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NPR Correspondent Ari Shapiro: A Man of Many Talents

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Share on TwitterBy Charlie Huisking When NPR White House Correspondent Ari Shapiro stepped to the podium in Sarasota last week, he looked out at his audience and smiled. “You all look nothing like I thought YOU would, either,” he said. A funny line from a reporter who is heard but not seen by millions on […]

January 28, 2013


By Charlie Huisking

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When NPR White House Correspondent Ari Shapiro stepped to the podium in Sarasota last week, he looked out at his audience and smiled.

“You all look nothing like I thought YOU would, either,” he said.

A funny line from a reporter who is heard but not seen by millions on such National Public Radio programs as “All Things Considered” and “Morning Edition.”

In an appearance sponsored by The Lifelong Learning Academy at the University of South Florida/Sarasota-Manatee, the 34-year-old Shapiro offered a perceptive look at the current political scene. He was fresh from covering President Obama’s second inauguration a few days earlier.

“You know, political reporters have a reputation for being cynical, but I would challenge anyone of any political persuasion to come away from that ceremony not feeling so proud of the country we live in,” he said.

“You get so consumed by the problems America faces that you lose sight of the progress America has made. That was brought home to me when I realized that Aretha Franklin, who sang the national anthem four years ago, was born in 1942 in segregated Memphis. Beyonce, who performed this year, grew up in a completely different America.

“And Myrlie Evers-Williams, whose civil rights-leader husband, Medgar Evers, was slain 50 years ago, delivered the invocation. This was a testament to the course America has charted.”

Shapiro doesn’t expect the gridlock that grips the political system to end anytime soon, though he does look for some movement on issues such as immigration. He noted that fewer congressional seats are in “swing districts” these days. Because so many lawmakers come from safe seats, he said, their only threat is in a primary, and they have no incentive to compromise or appeal beyond their base.

“And because they spend so much time out of Washington fundraising, they don’t build relationships with one another any more,” Shapiro said. “Do you know that Joe Biden spoke at the funerals of [Republicans] Jesse Helms and Strom Thurmond? That was a different time.”

Shapiro also faults the president for his failure to schmooze with the opposition.

“Susan Collins [the moderate Republican senator from Maine], said she only heard from Obama once or twice during his first term,” he said. “She should have had a direct line to the White House. I think his distaste for wanting to play the ‘inside Washington’ game did hurt him.”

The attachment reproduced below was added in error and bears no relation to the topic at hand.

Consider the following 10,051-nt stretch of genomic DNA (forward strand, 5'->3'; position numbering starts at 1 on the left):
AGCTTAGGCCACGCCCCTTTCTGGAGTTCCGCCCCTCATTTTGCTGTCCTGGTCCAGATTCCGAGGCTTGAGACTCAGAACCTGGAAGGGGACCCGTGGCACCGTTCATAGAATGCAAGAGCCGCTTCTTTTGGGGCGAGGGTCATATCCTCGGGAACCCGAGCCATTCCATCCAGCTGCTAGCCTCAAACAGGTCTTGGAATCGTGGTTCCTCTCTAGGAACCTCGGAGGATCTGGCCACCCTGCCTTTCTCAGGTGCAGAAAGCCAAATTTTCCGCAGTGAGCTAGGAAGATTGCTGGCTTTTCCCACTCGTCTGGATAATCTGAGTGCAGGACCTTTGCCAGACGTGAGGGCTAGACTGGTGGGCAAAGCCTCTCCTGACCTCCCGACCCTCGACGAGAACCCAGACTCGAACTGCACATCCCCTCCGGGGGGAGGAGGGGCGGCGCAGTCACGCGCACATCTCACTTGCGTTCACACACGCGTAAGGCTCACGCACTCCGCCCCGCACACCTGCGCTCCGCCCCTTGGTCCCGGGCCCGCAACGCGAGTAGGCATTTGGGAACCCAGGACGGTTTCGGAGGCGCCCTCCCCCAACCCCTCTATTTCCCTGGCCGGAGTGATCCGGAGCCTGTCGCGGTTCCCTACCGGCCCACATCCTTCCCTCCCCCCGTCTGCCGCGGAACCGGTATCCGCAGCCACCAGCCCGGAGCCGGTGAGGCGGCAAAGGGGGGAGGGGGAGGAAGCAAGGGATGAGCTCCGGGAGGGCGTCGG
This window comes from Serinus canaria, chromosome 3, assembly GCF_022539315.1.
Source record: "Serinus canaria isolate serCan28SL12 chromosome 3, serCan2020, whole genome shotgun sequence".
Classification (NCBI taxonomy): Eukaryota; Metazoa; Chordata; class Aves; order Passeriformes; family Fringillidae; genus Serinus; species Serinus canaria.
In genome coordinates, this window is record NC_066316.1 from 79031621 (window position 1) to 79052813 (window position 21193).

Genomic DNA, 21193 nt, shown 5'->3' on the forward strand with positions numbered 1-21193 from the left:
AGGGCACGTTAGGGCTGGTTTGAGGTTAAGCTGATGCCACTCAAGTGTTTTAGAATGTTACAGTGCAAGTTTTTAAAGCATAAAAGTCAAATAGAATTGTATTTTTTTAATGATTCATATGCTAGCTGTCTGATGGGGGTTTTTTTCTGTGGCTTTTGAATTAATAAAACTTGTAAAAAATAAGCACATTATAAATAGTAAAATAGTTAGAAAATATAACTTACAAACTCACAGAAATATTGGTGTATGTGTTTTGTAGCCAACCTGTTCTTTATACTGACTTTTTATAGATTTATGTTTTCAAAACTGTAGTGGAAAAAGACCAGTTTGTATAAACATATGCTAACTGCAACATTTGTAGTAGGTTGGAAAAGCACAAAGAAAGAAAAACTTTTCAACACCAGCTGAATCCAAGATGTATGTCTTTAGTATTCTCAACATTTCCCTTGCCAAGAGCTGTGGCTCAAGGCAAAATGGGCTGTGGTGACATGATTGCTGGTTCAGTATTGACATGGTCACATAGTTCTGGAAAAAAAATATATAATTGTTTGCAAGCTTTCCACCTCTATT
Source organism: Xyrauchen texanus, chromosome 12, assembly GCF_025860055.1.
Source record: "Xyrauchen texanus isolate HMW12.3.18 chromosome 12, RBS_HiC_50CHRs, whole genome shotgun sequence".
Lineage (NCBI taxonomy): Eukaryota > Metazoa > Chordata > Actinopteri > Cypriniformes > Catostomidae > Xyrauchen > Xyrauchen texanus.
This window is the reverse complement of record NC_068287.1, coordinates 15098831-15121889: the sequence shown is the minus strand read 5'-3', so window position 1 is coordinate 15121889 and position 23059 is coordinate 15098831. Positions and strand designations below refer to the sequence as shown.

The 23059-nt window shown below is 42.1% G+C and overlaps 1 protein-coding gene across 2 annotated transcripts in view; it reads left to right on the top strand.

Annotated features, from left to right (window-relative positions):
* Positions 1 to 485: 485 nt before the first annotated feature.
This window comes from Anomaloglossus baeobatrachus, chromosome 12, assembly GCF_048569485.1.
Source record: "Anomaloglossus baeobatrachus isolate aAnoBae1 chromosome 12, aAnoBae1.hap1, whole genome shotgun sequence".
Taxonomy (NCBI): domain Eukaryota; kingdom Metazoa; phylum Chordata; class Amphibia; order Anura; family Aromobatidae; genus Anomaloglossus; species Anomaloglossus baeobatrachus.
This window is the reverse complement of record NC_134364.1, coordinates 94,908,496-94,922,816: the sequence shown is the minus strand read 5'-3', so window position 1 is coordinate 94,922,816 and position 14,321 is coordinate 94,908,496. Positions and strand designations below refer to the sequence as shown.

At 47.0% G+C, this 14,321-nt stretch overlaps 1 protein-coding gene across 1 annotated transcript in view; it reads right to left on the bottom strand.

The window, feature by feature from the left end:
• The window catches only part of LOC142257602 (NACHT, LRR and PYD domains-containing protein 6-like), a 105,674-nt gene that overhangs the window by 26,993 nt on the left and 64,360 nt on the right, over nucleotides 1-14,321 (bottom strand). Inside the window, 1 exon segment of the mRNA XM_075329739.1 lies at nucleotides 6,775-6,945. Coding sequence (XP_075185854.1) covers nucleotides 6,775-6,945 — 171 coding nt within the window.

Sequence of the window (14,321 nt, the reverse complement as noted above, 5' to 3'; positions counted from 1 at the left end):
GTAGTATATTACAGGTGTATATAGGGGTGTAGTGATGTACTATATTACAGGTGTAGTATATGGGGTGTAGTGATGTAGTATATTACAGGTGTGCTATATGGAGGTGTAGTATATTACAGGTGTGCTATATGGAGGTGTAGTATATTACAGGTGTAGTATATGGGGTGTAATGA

The first NPR reporter under 30 to be promoted to correspondent , Shapiro covered the justice department before moving to the White House beat.

“NPR is smart in that they have three White House correspondents,” he said. “So you spend one week in the White House, going to daily briefings, covering the news of the day. But then you spend two weeks doing bigger-picture stories that are substantial and engaging and different from covering the daily treadmill.”

Shapiro, who received a warm reception from the overflow audience, is tall, dark and as handsome as a Broadway crooner – which he actually could be. Shapiro’s off-the-air passion is the genre-crossing musical group Pink Martini, with which he sings at such prestigious venues as the Hollywood Bowl and Carnegie Hall.

He was a fan of the band while growing up in Portland, and became friends with group members after interviewing them. “They heard me sing at a party at a time they were looking for a male voice for their next album,” Shapiro said. “They invited me to do it, and one thing led to another.”

Laughing, Shapiro said NPR “had no idea what to make of it when I asked them if I could record the album. But they’ve been very supportive.”

Last summer, Shapiro performed with the band for two weeks in Europe, “where they are treated like rock stars,” he said. “It was amazing. But I’m not ready to give up my day job.”

Sculpture is Literally “Out in Front”

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Forget what you read recently in the Herald-Tribune, which quoted Patrick Dougherty as saying the tentative title of his fanciful stick sculpture outside the old Sarasota High building was A Circus Above, A Funhouse Below.

Indeed, the sculpture has six peaks that do resemble the poles of a circus tent. But on Saturday, at a celebration of the project’s completion, Dougherty announced that the title is Out in Front.

That’s clever and appropriate on many levels. The sculpture, which has been stopping traffic and drawing curious crowds for weeks, is literally right in front of the historic high school. But the building will soon be transformed into the Sarasota Museum of Art, a cutting-edge center of contemporary art. “So Out In Front also refers to what will be happening at this museum,” said Dougherty.

After a champagne toast, Dougherty asked all who had volunteered to help construct the project, or who had supported it financially, to sign his work gloves. He also noted that a lighting system will soon be installed to illuminate the sculpture at night. You can see pictures from the exhibit right here.

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